Deus Ex Machina

It was the 5th day in Nsanaragati when saw the first white faces. Another overlander’s vehicle had gotten stuck in the pothole that had claimed our Tenere. Jacques, Delphine, Lea (4,5 yrs) and Elisa (3 yrs) had left Toulouse for a year long African adventure by Land Rover Defender. It was Elisa’s b-day, Lea had a fever, but all they said was: “rescue team is here”. We took their generous offer to be towed to Bamenda and after 30 minutes of packing, we were attempting something we’d only seen at Dakar.

Lea is suffering with high fever while Gillian is watching. We had been living under this shed for 5 days. © Delphine

The impossible becomes possible on the infernal 10 km to Eyumojok. No image can begin to describe what is like to actually be knee deep in this sticky mud, but that’s all we have to remind us of this improbable experience. One day the Chinese machines will bury the Ekok-Mamfe legend under tarmac, but until that happens, I give it my best, stopping only to catch my breath for a moment, leaning on some cocoa bags, hungry and with a high fever from exhaustion. In the background, the car we later helped out of the mud.

The epic ride ended with Elisa blowing her 3 candles at the bivouac. Is she’s gonna remember this b-day in Cameroon?

The road to Bamenda took us another two days, because the good tar is alternating with unsealed patches.

In Bamenda we camp at Foyer Eglise Presbiteriene and spend our time doing laundry, shopping for necessities, finding a shoe guy to sew our disintegrating slippers and emailing home. Meanwhile…

Spoiler: The other overlanders we had met en route, Emilie si Olie are already in Congo and informed us that DRC and Angola visas are impossible to get now, because of the upcoming Congolese elections that are expected to become violent in the buildup. They got stuck in Pointe Noire and had to ship their vehicles (2 cars + 2 bikes) to Namibia and fly via JoBurg. A very scary and expensive option, we are hoping that as we already got our DRC visa we might get lucky with Angola as well in Matadi, if we can reach it before our Congo and DRC visas expire. In the meantime, our clutch arrived in Abuja and will be shipped to Yaounde where we will pick it up next week from the UPS office. With days to spare, we decide to take a joyride on the famous Ring Road in our french friends Landie.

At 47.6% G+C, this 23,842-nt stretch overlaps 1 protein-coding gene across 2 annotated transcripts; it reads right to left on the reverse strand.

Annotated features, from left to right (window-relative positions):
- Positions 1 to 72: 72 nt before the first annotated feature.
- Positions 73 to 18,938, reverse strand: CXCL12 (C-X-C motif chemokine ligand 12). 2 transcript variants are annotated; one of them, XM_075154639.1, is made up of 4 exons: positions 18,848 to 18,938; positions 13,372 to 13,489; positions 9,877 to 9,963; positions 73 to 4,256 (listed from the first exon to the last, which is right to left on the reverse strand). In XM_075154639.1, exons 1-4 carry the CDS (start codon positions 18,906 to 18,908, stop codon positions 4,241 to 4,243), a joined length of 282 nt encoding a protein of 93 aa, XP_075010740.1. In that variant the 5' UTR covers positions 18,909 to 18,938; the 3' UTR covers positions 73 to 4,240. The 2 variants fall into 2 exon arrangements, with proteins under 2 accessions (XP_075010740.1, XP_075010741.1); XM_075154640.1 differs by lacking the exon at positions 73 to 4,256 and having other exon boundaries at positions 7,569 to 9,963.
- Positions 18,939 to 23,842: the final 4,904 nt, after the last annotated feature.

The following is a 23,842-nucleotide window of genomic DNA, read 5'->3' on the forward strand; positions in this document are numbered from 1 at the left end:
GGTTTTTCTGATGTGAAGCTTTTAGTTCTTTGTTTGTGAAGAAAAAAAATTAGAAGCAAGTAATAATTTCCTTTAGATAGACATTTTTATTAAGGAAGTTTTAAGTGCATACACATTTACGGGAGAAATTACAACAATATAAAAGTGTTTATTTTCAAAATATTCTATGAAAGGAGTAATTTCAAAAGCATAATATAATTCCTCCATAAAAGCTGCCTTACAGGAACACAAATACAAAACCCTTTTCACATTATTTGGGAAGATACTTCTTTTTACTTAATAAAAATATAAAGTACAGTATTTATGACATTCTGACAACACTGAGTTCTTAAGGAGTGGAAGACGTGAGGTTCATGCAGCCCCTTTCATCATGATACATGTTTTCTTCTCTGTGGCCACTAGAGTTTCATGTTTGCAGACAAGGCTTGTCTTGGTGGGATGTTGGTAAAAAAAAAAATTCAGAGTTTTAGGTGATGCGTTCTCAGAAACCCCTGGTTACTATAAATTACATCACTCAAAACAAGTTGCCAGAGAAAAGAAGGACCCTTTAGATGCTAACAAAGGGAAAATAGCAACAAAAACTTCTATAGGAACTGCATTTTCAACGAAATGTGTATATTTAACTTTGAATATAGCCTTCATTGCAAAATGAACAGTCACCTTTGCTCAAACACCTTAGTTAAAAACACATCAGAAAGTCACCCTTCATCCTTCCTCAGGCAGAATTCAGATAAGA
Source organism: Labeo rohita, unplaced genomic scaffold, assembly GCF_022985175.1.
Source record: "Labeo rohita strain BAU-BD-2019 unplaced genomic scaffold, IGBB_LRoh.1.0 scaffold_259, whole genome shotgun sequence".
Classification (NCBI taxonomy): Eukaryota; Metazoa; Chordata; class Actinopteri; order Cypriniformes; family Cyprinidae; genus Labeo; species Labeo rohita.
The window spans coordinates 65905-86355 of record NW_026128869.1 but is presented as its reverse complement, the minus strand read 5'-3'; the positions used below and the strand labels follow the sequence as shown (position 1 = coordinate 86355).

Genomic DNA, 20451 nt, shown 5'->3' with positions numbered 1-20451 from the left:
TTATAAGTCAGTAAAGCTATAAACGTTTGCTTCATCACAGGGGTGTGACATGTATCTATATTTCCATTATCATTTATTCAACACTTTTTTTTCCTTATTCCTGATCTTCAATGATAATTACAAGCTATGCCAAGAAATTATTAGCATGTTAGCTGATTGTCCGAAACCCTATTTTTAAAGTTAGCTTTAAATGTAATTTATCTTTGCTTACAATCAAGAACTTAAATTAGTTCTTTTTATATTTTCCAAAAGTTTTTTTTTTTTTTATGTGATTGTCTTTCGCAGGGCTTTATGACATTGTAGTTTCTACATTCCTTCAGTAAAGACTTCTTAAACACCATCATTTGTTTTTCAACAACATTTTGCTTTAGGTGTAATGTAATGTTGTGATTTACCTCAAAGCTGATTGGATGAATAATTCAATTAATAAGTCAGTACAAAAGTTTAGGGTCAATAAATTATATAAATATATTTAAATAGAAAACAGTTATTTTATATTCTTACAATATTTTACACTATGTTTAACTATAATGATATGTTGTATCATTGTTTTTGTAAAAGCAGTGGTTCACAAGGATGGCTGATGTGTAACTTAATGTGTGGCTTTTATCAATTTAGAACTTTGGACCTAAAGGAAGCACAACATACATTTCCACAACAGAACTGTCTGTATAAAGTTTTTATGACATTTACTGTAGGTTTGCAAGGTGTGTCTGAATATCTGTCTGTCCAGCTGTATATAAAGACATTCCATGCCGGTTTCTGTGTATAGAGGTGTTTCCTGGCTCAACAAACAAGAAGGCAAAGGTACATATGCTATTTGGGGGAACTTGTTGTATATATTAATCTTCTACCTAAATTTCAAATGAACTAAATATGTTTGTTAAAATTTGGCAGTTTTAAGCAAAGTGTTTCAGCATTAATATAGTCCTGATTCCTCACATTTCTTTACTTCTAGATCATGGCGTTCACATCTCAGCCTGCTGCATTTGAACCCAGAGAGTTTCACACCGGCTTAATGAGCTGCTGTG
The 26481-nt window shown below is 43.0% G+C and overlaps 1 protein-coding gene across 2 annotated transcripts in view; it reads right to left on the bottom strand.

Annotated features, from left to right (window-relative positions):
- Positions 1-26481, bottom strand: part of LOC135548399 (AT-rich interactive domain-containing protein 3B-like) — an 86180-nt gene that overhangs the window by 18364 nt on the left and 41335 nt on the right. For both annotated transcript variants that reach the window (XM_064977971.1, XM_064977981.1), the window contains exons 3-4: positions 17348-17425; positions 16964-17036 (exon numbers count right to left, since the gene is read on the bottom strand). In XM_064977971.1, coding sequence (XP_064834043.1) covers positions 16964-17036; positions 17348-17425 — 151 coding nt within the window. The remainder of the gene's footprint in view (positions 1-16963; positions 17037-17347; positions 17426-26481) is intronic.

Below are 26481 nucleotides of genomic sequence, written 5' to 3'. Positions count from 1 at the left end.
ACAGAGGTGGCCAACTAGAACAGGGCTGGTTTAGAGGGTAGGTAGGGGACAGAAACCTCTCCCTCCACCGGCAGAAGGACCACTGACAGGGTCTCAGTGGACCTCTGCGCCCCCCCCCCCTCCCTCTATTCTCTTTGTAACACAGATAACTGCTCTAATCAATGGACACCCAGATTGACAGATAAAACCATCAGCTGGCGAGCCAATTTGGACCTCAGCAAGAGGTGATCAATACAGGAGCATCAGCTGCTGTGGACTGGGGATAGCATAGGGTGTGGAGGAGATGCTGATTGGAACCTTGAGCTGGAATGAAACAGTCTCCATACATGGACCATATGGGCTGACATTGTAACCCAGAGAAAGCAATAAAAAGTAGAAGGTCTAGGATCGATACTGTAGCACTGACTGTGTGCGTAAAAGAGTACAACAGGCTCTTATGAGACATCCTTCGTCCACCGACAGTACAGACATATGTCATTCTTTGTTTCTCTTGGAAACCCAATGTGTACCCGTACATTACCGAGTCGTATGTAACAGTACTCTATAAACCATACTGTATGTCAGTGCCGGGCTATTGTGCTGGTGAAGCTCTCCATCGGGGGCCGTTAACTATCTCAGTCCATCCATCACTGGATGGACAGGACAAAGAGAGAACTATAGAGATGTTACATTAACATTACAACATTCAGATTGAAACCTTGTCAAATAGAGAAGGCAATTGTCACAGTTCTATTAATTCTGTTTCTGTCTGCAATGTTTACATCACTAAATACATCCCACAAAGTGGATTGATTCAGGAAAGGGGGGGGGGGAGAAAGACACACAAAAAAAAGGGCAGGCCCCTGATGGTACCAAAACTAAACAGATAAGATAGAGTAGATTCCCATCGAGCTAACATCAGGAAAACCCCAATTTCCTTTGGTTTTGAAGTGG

Ring Road of Cameroon

The 370 km Ring Road is the most famous piste in Cameroon, crossing a very diverse ethnographic area, home to many of the 280 distinct tribes in the country. We stock on food for the 3-4 days offroading: potatoes, vegs, grasshoppers, fruits.

Yam mountains in Bamenda market

First day: we drive on the piste to Bafut, where we opt out of visiting the local chief compound, because of the tourist tax worthy of a major european museum.

Veggies and grasshopper salad for lunch.

Lea practices for Dakar

We Falls

One has to earn the perfect camping spot. So after a dignified struggle up on a hill covered in wild flowers and thyme and after some intense machete-gardening, we pitch our tent by a pepper tree and a guava. We would wake up with the most incredible view.

The locals are herders and they look rather north-african. Mohammed and his sons pay us a pleasant visit in the morning.

We pass by Lake Bamendjing, that famously has a gas pouch on the bottom. The countryside is so beautiful that it’s soothing to our recent memories of Nsanaragati.

The second day the track becomes almost unpassable at times, with huge holes and ravines that run through the middle of the road. Jacques graciously allows me to drive for the first half of the day and even if it’s a tough job, I am having a lot of fun doing it.

In the evening we camp on the edge of a mountain. We start roasting our sweet potatoes and the excellent beef we got from a butcher in a village. We are soon surrounded by a large muslim family, complete with the two wives and many kids. They give us some space to eat or dinner though, only to visit us again the next morning.